Tuesday, 4 October 2011

Perugian Circuses and Courts – A British future for Judges and Juries?

Along with 1000’s of other people around the world earlier tonight, I tuned into a round-the-clock news channel to watch the verdict of the appeal in the Meredith Kercher murder trial. Meredith, a British Language Exchange student was killed in November 2007 during an Erasmus exchange visit to Perugia, Italy. Subsequently, three suspects were arrested; Rudy Guede, a Perugi resident, Amanda Knox, an American student and Raffaele Sollecito, an Italian student.

Back to this evening, even the TV presenters were waiting in anticipation. The movement of video portrayed the tension in the courtroom, the reporters and photographers arched over the railings, waiting for the arrival of Knox and Sollecito as Polizia looked onwards. The crowd outside were gathering long before and started to swell as news of the defendant’s arrival spread.


Already available, but will court TV increase the hype?

The drama continued as they sat down in the courtroom, the popping of flash bulbs and constant chatter masquerades the growing mix of excitement, hope and fear by the defendants, the families and the hounding press, inside and outside the court house. As the Judge rose to read out the verdict, silence became Perugia. Knox’s first charge of slander, GUILTY; cries from the docks, fevered activity in the press ranks and outside, even UK outlets like the Daily Mail misjudged the translation and published ‘Guilty of Murder’ articles before hastily retracting them.


As quick as the first verdict came, next was the fact that Knox and Sollecito were acquitted of their murder charges. Cries of joy and thankfulness came now from the docks, shock and excitement for the press and this time uproar outside with the screams of vergogna (shame) being echoed by all the gathering crowds. American press were roared at and Knox and legal representatives soon came out to speak to the world’s press and angry crowds.


Is this Britain’s future? How will allowing television cameras into UK criminal courts change our justice system? Justice Secretary Ken Clarke announced in September that he will end the ban on cameras in the Court of Appeal for reading of the Judge’s verdict with a hope to expand this to Crown Court and possibly beyond.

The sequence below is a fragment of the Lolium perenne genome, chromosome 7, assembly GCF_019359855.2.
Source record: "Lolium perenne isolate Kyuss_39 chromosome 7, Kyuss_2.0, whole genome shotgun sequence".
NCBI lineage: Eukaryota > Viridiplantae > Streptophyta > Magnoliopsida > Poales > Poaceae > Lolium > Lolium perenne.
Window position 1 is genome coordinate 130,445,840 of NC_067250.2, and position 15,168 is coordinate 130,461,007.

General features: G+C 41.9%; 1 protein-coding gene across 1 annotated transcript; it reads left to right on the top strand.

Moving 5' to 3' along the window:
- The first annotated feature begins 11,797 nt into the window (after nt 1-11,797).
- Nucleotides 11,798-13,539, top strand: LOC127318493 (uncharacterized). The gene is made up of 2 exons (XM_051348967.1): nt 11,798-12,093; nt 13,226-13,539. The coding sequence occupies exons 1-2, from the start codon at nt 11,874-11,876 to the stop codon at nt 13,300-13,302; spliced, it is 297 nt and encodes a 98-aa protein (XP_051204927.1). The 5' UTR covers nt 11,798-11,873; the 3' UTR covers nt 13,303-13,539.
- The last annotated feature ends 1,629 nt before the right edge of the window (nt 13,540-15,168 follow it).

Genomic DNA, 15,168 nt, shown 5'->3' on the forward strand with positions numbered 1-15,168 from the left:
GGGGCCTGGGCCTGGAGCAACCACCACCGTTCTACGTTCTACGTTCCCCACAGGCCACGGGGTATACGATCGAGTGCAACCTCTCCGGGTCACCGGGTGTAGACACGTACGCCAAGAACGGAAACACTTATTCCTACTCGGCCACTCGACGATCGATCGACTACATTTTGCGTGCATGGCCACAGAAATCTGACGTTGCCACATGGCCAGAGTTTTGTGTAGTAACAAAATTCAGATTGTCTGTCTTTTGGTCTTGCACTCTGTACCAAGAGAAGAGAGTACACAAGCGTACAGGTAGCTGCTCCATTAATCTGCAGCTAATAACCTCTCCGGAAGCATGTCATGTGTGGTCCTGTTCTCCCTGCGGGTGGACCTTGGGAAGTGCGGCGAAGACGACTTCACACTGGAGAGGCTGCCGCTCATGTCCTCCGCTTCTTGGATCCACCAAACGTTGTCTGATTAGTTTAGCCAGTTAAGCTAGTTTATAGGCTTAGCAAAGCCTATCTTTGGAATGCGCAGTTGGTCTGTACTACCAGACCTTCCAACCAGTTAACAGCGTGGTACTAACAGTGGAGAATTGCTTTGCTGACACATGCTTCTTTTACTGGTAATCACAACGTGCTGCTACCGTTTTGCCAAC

Any such implementation will be nothing like the real life soap opera seen in Italy tonight, not yet at least. However, how will the slow decay of court privacy change public perception? I would hope it can offer an insight into defendant motives, legal practice and the complexities of sentencing guidelines in more of a BBC Parliament style, rather than Judge Judy.


Will this be the only scene to come, or will the UK see more?

More worryingly is the pressure on those involved in judicial proceedings. Unlike Italian juries who aren’t told to avoid external information and conversations, UK juries will find it increasingly difficult to not take notice of TV commentator’s opinions and those self-appointed judges who will surely plague the media spectrum with their own take on televised cases. Similarly, the pressure of being on film and under public commentary (and scrutiny) will bring untold affects on Judge’s and court staff that will be largely inexperienced in this way of justice.


I only hope that Ken Clarke and the MoJ take notice of tonight’s events. There are many of us who hope for the benefits that extra judicial transparency can offer, such as it’s public educative possibilities. However, it should not be at the demise of an independent jury or the rise of a court circus that receives laughter and frenzy, rather than public interest and evidence of moral justice.

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